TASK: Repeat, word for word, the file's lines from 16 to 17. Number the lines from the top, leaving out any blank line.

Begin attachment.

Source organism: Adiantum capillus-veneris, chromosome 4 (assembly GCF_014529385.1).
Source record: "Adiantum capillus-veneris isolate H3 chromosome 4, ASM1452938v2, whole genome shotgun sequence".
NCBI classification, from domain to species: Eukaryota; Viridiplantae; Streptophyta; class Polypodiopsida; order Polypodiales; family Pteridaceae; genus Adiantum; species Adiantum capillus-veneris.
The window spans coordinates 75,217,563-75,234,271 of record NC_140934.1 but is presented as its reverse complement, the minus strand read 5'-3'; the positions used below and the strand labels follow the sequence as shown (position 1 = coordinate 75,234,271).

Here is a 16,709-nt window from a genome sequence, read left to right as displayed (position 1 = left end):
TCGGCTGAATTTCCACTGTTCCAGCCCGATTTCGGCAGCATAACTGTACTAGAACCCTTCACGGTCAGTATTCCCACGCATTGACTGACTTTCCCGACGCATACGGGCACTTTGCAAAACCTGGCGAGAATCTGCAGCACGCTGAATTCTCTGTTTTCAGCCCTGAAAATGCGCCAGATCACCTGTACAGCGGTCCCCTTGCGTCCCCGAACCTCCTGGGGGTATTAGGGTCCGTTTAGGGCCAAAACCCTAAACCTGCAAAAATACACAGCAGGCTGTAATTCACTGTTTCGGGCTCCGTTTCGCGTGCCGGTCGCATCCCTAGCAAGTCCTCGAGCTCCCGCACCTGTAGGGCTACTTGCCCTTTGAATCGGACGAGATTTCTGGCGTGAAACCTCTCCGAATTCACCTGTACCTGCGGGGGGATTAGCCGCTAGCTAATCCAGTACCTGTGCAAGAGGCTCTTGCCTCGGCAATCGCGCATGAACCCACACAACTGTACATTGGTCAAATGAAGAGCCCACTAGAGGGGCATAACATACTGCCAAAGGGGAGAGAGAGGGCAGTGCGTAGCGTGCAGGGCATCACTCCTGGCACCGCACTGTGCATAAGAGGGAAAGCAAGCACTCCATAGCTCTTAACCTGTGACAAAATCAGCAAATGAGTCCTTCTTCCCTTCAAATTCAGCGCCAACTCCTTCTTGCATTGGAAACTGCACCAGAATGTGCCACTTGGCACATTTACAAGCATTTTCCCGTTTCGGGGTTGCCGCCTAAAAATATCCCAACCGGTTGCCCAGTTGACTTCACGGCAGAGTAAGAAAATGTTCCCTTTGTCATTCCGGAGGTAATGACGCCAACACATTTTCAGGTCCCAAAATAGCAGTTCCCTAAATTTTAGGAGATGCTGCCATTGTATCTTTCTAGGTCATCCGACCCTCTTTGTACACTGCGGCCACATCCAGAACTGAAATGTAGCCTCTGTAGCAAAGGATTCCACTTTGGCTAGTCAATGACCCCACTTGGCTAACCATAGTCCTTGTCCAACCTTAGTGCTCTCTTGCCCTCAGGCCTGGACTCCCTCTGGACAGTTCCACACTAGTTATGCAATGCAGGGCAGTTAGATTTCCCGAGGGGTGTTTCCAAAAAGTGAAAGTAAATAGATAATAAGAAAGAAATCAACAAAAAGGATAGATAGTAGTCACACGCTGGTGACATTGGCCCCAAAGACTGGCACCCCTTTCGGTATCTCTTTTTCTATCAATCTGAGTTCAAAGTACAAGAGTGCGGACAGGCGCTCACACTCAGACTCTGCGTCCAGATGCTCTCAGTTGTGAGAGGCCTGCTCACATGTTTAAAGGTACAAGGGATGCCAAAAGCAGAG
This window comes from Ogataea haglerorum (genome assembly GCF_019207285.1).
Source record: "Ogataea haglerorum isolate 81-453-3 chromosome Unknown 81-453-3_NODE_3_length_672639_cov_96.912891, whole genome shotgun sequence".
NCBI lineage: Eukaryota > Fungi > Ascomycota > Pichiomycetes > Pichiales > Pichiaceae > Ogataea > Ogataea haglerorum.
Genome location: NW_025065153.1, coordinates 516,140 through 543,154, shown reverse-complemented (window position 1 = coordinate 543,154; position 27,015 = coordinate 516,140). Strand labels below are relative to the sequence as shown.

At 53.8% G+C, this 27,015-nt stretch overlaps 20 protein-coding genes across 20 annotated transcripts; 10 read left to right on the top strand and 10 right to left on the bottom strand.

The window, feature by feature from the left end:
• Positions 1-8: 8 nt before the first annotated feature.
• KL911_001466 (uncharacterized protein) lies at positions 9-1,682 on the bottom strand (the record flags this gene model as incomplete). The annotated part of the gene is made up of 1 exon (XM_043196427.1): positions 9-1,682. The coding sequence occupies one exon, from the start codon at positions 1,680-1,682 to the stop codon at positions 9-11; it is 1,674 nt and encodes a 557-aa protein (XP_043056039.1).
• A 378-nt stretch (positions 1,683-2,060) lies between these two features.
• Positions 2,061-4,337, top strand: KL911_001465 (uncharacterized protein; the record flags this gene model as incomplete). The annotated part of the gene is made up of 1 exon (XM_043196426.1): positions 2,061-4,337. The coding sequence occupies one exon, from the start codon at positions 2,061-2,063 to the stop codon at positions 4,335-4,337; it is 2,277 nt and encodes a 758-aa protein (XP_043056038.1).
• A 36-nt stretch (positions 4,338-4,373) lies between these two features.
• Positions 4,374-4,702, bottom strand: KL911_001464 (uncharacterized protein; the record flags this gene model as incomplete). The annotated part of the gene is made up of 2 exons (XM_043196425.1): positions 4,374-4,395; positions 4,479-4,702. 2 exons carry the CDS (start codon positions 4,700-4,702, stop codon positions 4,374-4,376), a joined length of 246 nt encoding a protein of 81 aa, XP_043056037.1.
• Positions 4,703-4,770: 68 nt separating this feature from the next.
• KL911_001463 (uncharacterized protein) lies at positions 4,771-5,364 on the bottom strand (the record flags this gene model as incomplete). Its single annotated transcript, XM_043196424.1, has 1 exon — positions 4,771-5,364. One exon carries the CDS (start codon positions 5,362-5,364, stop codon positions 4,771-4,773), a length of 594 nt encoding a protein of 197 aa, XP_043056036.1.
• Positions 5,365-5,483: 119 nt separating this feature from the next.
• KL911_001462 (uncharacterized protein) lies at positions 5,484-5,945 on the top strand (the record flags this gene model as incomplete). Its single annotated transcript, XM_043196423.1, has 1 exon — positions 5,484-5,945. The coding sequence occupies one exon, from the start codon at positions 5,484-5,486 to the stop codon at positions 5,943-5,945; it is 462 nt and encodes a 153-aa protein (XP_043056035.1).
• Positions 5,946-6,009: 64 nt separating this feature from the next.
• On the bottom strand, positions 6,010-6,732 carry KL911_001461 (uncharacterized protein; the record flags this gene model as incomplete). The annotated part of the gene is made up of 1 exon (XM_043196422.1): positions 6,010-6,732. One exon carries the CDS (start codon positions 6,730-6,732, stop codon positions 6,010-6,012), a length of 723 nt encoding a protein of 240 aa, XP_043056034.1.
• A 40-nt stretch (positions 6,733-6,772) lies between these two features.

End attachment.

• Positions 2,061-4,337, top strand: KL911_001465 (uncharacterized protein; the record flags this gene model as incomplete). The annotated part of the gene is made up of 1 exon (XM_043196426.1): positions 2,061-4,337. The coding sequence occupies one exon, from the start codon at positions 2,061-2,063 to the stop codon at positions 4,335-4,337; it is 2,277 nt and encodes a 758-aa protein (XP_043056038.1).
• A 36-nt stretch (positions 4,338-4,373) lies between these two features.